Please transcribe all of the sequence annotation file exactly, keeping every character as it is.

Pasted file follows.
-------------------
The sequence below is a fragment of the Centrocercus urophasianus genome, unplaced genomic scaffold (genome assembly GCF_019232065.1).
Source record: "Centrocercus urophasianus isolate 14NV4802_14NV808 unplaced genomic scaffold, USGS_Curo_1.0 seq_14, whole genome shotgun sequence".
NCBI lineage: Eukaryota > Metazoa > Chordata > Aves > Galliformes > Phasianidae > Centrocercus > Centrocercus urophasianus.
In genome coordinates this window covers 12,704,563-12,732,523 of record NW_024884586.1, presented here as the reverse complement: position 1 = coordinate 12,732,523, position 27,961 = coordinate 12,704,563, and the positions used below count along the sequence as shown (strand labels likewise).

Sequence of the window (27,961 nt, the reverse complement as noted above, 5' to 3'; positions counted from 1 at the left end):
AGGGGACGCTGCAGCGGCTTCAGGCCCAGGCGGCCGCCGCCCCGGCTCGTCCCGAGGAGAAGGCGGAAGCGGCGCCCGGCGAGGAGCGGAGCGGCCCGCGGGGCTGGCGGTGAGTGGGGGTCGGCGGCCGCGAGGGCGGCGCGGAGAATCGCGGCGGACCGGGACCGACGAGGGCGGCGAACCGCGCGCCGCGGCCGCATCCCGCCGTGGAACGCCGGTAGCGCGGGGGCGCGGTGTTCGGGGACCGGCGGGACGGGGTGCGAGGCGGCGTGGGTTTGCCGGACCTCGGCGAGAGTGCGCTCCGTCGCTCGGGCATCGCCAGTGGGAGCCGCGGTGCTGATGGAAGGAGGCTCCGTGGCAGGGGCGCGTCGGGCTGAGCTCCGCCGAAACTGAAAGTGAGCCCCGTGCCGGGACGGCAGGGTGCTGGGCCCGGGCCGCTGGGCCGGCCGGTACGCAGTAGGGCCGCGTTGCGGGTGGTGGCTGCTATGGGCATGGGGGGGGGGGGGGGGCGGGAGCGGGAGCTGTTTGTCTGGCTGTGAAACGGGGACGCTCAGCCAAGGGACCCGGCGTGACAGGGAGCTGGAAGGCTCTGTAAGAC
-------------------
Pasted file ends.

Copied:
The sequence below is a fragment of the Centrocercus urophasianus genome, unplaced genomic scaffold (genome assembly GCF_019232065.1).
Source record: "Centrocercus urophasianus isolate 14NV4802_14NV808 unplaced genomic scaffold, USGS_Curo_1.0 seq_14, whole genome shotgun sequence".
NCBI lineage: Eukaryota > Metazoa > Chordata > Aves > Galliformes > Phasianidae > Centrocercus > Centrocercus urophasianus.
In genome coordinates this window covers 12,704,563-12,732,523 of record NW_024884586.1, presented here as the reverse complement: position 1 = coordinate 12,732,523, position 27,961 = coordinate 12,704,563, and the positions used below count along the sequence as shown (strand labels likewise).

Sequence of the window (27,961 nt, the reverse complement as noted above, 5' to 3'; positions counted from 1 at the left end):
AGGGGACGCTGCAGCGGCTTCAGGCCCAGGCGGCCGCCGCCCCGGCTCGTCCCGAGGAGAAGGCGGAAGCGGCGCCCGGCGAGGAGCGGAGCGGCCCGCGGGGCTGGCGGTGAGTGGGGGTCGGCGGCCGCGAGGGCGGCGCGGAGAATCGCGGCGGACCGGGACCGACGAGGGCGGCGAACCGCGCGCCGCGGCCGCATCCCGCCGTGGAACGCCGGTAGCGCGGGGGCGCGGTGTTCGGGGACCGGCGGGACGGGGTGCGAGGCGGCGTGGGTTTGCCGGACCTCGGCGAGAGTGCGCTCCGTCGCTCGGGCATCGCCAGTGGGAGCCGCGGTGCTGATGGAAGGAGGCTCCGTGGCAGGGGCGCGTCGGGCTGAGCTCCGCCGAAACTGAAAGTGAGCCCCGTGCCGGGACGGCAGGGTGCTGGGCCCGGGCCGCTGGGCCGGCCGGTACGCAGTAGGGCCGCGTTGCGGGTGGTGGCTGCTATGGGCATGGGGGGGGGGGGGGGGCGGGAGCGGGAGCTGTTTGTCTGGCTGTGAAACGGGGACGCTCAGCCAAGGGACCCGGCGTGACAGGGAGCTGGAAGGCTCTGTAAGAC